Recently, I had the extraordinary experience of speaking about animation with someone who worked at the Disney Studios while Mary Poppins was in production in the mid-60s. Floyd Norman, a Disney Legend animator and story artist who also worked at Pixar Animation Studios, started at Walt Disney Studios in 1956 and was the first black animator hired at the studio.
We can thank him for contributions to films from several studios, such as Sleeping Beauty, The Sword in the Stone, The Jungle Book, Toy Story 2, Monsters, Inc., Mulan, Dinosaur, and the Hunchback of Notre Dame, plus the TV special, “Hey! Hey! Hey! It’s Fat Albert.” He’s also the author of several books, including a memoir of his time in animation, titled Animated Life: A lifetime of tips, tricks, techniques and stories from an animated legend, which I summarized Between the Bookends.
Although my family didn’t see many movies when I was small, except for an occasional drive-in, I remember total enchantment when I saw Bambi as a birthday outing, and I have loved Mary Poppins all the decades since I first saw it. I was thrilled to talk to someone who had their fingers in so many entertainment pies from my childhood. Similarly, my own children loved The Jungle Book and we have re-watched it many times since their first viewing—which should really be called a wiggle or a bop or a shimmy, since the music induces so much movement. I couldn’t wait to hear what Floyd had to say.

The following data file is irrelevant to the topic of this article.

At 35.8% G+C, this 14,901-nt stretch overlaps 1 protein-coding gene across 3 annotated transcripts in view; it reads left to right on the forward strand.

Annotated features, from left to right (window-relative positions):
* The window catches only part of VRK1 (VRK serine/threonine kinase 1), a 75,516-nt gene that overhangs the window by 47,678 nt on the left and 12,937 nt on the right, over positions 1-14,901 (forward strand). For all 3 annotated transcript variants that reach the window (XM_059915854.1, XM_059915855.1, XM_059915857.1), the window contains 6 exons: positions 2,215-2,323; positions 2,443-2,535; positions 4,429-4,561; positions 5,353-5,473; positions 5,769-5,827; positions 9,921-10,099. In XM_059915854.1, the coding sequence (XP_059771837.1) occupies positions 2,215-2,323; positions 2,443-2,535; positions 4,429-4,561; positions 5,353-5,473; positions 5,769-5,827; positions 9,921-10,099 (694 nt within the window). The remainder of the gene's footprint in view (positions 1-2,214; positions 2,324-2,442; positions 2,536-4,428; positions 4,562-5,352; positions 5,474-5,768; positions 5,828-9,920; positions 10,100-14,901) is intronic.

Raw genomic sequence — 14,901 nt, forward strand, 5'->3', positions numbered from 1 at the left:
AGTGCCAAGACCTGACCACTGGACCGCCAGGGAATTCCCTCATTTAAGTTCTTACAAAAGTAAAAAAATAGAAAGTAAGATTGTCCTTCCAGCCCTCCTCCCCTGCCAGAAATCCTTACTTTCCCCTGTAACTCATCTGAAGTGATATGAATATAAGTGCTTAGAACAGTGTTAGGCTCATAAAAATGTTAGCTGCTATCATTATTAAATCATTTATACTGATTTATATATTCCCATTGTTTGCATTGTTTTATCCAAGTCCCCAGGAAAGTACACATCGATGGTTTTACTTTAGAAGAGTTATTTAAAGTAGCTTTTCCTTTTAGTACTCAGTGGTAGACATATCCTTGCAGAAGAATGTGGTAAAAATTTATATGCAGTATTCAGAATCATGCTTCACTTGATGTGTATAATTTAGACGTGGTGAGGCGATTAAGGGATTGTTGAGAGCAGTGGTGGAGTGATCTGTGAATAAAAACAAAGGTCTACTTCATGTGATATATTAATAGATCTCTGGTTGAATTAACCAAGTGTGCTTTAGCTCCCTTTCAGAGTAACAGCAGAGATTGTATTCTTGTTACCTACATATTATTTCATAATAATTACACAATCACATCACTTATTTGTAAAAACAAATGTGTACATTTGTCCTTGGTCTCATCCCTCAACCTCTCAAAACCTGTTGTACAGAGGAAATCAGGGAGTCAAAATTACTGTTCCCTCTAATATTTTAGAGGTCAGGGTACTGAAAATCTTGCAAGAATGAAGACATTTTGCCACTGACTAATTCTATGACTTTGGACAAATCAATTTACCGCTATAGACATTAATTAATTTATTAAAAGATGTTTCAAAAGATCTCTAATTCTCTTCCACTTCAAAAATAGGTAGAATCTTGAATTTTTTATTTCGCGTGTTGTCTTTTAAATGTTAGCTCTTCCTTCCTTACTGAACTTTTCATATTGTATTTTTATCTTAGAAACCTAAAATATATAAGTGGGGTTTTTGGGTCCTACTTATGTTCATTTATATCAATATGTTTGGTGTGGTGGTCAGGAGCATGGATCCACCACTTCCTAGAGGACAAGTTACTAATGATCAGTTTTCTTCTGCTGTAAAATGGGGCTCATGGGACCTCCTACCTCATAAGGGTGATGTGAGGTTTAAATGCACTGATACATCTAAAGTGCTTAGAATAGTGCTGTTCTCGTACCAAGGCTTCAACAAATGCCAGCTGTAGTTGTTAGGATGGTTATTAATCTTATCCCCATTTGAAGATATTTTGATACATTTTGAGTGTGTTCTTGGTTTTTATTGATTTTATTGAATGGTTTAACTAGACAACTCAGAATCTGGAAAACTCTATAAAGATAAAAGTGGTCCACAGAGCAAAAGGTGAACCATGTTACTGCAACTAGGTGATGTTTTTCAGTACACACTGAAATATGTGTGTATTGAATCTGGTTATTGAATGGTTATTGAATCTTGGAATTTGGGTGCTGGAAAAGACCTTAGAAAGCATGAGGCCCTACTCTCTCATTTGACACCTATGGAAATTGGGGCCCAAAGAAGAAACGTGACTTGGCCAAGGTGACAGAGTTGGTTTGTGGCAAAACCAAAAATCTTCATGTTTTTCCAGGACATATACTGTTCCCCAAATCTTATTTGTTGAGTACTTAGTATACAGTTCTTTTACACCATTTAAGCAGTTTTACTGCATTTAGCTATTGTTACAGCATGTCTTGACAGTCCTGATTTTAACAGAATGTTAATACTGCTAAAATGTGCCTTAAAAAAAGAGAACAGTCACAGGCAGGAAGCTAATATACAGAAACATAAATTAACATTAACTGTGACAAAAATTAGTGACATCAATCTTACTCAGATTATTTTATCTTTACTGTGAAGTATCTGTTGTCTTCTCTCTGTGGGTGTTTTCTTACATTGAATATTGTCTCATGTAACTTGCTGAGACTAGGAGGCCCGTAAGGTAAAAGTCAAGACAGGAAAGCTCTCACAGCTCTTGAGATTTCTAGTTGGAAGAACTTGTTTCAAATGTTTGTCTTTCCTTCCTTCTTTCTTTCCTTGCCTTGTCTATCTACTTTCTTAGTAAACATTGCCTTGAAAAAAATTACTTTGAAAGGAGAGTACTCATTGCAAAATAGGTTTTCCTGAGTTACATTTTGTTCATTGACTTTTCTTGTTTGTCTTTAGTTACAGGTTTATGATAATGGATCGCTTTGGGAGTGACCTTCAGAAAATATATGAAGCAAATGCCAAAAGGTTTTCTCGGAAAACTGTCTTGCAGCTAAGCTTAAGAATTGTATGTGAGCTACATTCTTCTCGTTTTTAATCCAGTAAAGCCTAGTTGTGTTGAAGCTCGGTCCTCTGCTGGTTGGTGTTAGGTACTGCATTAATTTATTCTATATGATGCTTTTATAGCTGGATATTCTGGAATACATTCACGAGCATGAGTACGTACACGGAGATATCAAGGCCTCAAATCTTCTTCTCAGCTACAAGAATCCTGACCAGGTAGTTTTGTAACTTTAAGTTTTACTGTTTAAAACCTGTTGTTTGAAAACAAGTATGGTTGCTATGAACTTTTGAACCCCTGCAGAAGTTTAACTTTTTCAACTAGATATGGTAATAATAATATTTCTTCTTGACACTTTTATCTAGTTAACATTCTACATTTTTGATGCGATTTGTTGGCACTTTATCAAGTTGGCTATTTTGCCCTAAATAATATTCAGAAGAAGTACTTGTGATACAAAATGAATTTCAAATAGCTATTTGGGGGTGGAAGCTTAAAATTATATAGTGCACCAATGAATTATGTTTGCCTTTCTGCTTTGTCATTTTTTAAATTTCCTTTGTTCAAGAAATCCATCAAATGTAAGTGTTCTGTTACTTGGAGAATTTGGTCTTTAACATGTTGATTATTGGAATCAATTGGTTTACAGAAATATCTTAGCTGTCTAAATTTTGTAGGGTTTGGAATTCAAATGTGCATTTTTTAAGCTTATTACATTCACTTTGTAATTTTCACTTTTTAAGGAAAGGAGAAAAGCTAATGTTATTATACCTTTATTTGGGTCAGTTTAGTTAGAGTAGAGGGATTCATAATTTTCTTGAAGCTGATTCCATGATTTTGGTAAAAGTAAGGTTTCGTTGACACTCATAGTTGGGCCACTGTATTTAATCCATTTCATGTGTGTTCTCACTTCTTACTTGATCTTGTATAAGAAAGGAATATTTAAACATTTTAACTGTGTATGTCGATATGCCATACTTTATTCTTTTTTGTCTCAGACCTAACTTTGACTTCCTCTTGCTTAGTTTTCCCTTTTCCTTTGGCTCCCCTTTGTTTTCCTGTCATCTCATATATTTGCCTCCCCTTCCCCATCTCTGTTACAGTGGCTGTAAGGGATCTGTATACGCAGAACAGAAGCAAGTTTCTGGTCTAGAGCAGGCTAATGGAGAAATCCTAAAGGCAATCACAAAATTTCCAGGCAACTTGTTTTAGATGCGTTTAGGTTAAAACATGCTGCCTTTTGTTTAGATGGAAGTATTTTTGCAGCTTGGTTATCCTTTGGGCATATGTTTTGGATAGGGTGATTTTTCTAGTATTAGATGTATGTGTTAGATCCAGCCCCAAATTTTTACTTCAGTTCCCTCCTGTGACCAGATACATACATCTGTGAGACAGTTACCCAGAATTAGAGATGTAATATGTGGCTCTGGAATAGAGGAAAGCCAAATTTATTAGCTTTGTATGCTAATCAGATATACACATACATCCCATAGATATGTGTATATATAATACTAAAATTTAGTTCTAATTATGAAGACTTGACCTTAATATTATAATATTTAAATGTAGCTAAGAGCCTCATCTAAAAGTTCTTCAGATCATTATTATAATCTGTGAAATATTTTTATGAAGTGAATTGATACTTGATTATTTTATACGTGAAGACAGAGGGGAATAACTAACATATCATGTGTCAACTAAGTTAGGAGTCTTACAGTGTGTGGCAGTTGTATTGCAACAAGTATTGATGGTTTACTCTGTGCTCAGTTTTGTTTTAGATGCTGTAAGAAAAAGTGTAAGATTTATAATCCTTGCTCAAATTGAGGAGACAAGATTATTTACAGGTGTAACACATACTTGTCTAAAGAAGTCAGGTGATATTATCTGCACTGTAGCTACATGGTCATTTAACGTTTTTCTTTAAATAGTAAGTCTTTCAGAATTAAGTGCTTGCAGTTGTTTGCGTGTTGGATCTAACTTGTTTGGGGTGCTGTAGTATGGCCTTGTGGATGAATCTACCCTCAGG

GeekMom: Floyd, it’s an honor to visit with someone so wise in the ways of animation, with a career spanning more than 50 years. Do you think that a film like The Jungle Book has something special to offer today’s kids that they don’t get from modern animated films?
Floyd Norman: Animation is timeless, that is one of its great characteristics—when modern kids see The Jungle Book for the first time, they don’t know or care that it is from 1967. They think it’s modern. A good story is a good story, a good gag is a good gag. We were helped by the music from the Sherman brothers, which held up for today’s listeners.
GM: Does modern animation and all the media available to kids today put The Jungle Book at a disadvantage with modern viewers?
FN: No! Quite the contrary! More attention is paid to such films, there’s more animation today.
That works out to a win-win situation… when people get interested in any animation, all animation benefits. And animation as a skill and art gets more respect now. Back in the day, it was a metaphorical step-child, sitting at the kids’ table. There is lots more money in animation now, although I wouldn’t say it is more fun than in the hand-drawn days. Back then, an animator could be well-known for his style and work; now, in the days of CGI, it is a commodity and individuals are cogs.
There is nothing now like Disney’s Nine Old Men. It is less personal and more anonymous, even though it still takes a tremendous amount of skill. In the old days, a film like The Jungle Book needed about a dozen animators, and in the modern process, it takes two or three times that number, or more if several companies are involved.